Lawyers, feds descend upon Mosaic spill site

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Two new players have jumped into the Mosaic mess. Legal powerhouse Morgan & Morgan has filed a class action suit against Mosaic, and on Friday, the feds got involved, too.

A representative of the Department of Environmental Protection arrived at the site to size up the situation less than 24 hours after the lawsuit was made public.

"The enormity of this problem is mind numbing," said John Yanchunis, the attorney handling the lawsuit. "We have now retained a series of experts who are now crunching numbers and digging into the science of how extensive and what effect this contamination of the aquifer will have on consumers."

More that 100 residents signed onto the the lawsuit as soon as they found out about it.

The suit blames Mosaic for allowing the contaminated water to seep into the drinking water supply and not notifying residents quickly enough. Three weeks passed before Mosaic or the Florida Department of Environmental Protection  made the news of the incident public.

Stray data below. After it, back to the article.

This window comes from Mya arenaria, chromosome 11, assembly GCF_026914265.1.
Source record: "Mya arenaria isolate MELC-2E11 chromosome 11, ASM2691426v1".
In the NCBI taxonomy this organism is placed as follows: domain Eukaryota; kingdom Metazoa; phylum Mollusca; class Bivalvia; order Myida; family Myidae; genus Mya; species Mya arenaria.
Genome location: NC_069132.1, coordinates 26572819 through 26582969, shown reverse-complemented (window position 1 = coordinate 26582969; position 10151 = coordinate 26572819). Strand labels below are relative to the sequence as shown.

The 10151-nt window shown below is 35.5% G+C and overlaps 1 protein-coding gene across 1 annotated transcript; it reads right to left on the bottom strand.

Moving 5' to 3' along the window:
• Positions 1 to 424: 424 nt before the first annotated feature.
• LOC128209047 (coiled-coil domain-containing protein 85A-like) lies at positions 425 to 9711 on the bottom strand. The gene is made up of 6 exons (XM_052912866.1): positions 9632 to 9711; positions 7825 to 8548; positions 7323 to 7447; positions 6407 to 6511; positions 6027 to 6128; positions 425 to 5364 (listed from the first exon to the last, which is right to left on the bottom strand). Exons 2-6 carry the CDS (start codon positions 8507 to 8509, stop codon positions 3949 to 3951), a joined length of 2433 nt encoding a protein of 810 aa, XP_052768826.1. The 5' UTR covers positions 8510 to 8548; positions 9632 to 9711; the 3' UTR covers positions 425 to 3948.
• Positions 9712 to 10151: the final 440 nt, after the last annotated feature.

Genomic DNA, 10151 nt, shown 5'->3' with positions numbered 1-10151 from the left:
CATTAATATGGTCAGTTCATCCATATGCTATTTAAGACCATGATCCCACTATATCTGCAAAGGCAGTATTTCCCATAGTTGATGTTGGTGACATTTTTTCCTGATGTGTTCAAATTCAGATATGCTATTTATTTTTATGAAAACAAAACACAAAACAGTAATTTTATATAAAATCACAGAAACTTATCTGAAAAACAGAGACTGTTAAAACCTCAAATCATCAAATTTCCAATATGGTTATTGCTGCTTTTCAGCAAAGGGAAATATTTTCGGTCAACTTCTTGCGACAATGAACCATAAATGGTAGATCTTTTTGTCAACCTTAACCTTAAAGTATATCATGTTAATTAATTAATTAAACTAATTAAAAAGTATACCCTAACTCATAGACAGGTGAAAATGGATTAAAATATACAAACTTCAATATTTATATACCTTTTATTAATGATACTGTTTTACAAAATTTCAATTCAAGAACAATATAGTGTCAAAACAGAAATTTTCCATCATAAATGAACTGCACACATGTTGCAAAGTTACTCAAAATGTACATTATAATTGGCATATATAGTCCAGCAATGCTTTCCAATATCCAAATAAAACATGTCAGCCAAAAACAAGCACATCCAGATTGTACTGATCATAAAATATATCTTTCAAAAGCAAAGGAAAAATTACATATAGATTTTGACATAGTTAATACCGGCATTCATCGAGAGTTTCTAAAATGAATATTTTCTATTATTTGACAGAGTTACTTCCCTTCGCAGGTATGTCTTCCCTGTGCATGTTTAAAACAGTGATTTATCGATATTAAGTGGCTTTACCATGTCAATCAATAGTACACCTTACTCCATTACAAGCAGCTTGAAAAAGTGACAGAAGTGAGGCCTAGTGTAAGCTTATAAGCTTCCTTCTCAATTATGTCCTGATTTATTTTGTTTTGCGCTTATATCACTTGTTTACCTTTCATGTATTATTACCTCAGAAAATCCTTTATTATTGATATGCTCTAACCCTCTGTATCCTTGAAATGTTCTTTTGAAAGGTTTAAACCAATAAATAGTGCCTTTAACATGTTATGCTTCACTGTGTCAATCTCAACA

The suit also wants Mosaic to continue providing clean water and pay for medical check ups for people who live in the area until experts say they are in the clear. It also wants the company to pay residents if their property values drop.

"I am not going to be able to give this place away," said Bill Cross, who lives about half a mile away from the plant.

Morgan & Morgan is not the only party that is keeping a close watch on the situation. On Friday, a representative of the EPA checked out the area near the sinkhole, reviewed water testing procedures and discussed the location of four new wells. The wells are being installed to hopefully pull the contaminated water out of the aquifer.